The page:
Burn, baby, burn
You then have Snipers who have less armour than your Soldiers, but a higher damage output and a much longer range, so they make excellent support units. Then if you survive long enough and can afford them, you get my personal favourite, the Titans. These are GIANT FRIKKIN ROBOTS!! Ugh. I love me some hot Mecha violence action. You’ve seen Love Death + Robots? These are like one of those mechs off the farming episode and I absolutely love them!
Titans gonna….tite? (It's better than the alternative - Ed)
Overall, I can see myself sinking a lot of time into They are Billions. It’s an enjoyable game and as I’ve mentioned before, I’m stubborn, so I want to do better. Would I recommend it on console? No, probably not. While not unplayable on controller by any stretch, as I’ve mentioned before, it is a slower way to play and it will hinder you somewhat. Unless you have the peripherals to play it properly.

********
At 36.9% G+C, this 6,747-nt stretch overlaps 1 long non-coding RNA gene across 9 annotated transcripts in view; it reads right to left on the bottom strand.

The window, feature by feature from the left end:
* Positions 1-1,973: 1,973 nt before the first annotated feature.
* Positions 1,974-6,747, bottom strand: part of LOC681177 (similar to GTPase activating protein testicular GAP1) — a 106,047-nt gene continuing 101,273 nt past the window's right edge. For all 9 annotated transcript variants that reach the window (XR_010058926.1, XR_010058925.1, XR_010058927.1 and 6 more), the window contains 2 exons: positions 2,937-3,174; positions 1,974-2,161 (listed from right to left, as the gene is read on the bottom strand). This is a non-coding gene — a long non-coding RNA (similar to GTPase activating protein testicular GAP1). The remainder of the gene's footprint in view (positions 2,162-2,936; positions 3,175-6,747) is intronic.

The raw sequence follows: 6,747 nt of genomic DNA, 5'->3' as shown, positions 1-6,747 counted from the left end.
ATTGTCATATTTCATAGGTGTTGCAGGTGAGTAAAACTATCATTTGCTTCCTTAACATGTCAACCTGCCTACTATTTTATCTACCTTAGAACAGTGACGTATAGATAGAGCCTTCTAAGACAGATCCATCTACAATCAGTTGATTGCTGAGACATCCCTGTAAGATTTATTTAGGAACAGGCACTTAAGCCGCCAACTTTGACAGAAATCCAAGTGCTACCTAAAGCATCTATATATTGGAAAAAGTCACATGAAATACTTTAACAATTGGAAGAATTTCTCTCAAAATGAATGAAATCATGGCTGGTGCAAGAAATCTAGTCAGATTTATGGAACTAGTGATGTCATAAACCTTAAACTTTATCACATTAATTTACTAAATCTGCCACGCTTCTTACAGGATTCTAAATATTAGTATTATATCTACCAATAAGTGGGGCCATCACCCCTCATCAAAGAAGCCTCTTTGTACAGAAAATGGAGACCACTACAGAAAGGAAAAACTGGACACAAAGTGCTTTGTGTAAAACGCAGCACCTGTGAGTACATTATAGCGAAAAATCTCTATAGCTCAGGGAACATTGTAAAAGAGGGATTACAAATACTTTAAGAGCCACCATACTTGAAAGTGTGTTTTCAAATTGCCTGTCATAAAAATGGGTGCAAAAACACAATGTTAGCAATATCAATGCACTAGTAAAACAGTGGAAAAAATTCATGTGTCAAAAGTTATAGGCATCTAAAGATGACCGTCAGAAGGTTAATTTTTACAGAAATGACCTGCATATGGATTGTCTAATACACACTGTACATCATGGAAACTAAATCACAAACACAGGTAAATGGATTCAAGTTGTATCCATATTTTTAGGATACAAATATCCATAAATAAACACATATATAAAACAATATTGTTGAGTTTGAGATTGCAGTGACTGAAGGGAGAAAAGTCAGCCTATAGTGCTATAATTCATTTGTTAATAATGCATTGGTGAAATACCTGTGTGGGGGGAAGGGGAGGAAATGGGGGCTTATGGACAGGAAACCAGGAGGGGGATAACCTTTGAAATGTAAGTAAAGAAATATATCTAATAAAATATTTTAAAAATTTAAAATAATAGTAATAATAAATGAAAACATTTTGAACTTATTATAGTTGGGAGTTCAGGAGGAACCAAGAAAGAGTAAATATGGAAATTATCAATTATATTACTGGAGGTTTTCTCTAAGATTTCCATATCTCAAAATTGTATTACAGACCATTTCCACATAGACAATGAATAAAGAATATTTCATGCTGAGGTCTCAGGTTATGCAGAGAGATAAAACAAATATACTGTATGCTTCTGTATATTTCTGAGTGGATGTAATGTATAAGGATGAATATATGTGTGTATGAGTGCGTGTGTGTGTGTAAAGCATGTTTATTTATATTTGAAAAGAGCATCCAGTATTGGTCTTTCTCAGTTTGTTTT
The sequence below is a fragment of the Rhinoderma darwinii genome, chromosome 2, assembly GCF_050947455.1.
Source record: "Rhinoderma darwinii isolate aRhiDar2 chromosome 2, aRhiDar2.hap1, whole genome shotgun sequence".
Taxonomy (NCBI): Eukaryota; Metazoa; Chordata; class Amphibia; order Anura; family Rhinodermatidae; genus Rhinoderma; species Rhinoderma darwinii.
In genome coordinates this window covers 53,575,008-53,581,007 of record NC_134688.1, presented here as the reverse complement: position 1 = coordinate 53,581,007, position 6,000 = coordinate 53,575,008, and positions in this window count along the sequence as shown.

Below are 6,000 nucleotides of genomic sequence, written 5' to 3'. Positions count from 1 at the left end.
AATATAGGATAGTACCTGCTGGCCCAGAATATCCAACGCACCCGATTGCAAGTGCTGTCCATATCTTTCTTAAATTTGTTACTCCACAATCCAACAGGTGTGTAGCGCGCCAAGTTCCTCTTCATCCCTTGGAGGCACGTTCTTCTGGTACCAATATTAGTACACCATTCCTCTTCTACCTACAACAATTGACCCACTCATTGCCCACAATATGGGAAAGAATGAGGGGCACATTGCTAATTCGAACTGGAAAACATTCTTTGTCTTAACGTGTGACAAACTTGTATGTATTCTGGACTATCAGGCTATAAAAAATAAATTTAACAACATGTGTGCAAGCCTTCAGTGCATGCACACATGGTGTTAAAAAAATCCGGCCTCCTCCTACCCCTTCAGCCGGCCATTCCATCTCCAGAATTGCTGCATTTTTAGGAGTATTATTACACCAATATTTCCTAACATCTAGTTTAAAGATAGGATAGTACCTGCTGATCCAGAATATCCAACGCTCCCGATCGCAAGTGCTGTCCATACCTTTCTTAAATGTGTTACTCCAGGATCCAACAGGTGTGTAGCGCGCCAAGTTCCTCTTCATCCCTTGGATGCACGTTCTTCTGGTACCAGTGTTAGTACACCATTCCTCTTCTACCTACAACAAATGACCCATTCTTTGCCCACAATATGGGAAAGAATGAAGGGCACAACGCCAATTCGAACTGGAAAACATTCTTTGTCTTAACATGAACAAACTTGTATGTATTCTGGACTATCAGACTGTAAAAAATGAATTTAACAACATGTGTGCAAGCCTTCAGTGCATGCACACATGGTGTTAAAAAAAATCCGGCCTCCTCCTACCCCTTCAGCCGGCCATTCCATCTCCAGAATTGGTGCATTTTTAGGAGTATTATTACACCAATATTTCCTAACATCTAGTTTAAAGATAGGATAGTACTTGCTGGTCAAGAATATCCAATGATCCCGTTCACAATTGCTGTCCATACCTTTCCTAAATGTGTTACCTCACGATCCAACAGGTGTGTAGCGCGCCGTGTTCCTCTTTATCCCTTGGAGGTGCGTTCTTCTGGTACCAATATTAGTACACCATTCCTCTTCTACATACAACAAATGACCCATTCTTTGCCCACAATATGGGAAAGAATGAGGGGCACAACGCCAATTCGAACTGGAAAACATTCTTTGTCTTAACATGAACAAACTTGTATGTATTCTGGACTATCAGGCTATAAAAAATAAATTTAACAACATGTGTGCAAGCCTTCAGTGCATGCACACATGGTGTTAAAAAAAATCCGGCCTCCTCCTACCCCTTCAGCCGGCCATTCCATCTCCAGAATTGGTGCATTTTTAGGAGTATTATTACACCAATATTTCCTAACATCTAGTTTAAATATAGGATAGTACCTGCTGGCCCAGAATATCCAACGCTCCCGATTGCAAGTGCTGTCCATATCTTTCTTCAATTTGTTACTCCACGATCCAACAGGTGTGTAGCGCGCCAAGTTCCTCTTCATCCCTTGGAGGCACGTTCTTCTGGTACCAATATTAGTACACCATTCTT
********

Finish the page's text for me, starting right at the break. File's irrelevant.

Would I recommend it as a game, however? Definitely. It has all of the familiar charm of an old school RTS with exciting survival elements and a really cool visual aesthetic. While limited in its current form, this game is constantly being updated with new features and gribbly infected to chew your face off. There may even be a campaign mode somewhere down the line for us console gamers, which will only add more longevity to this already fun game.
They are Billions is currently on sale on Steam for between $29.99 or £23.99 and I can only assume it will be available for a similar price when it becomes officially available for console purchase.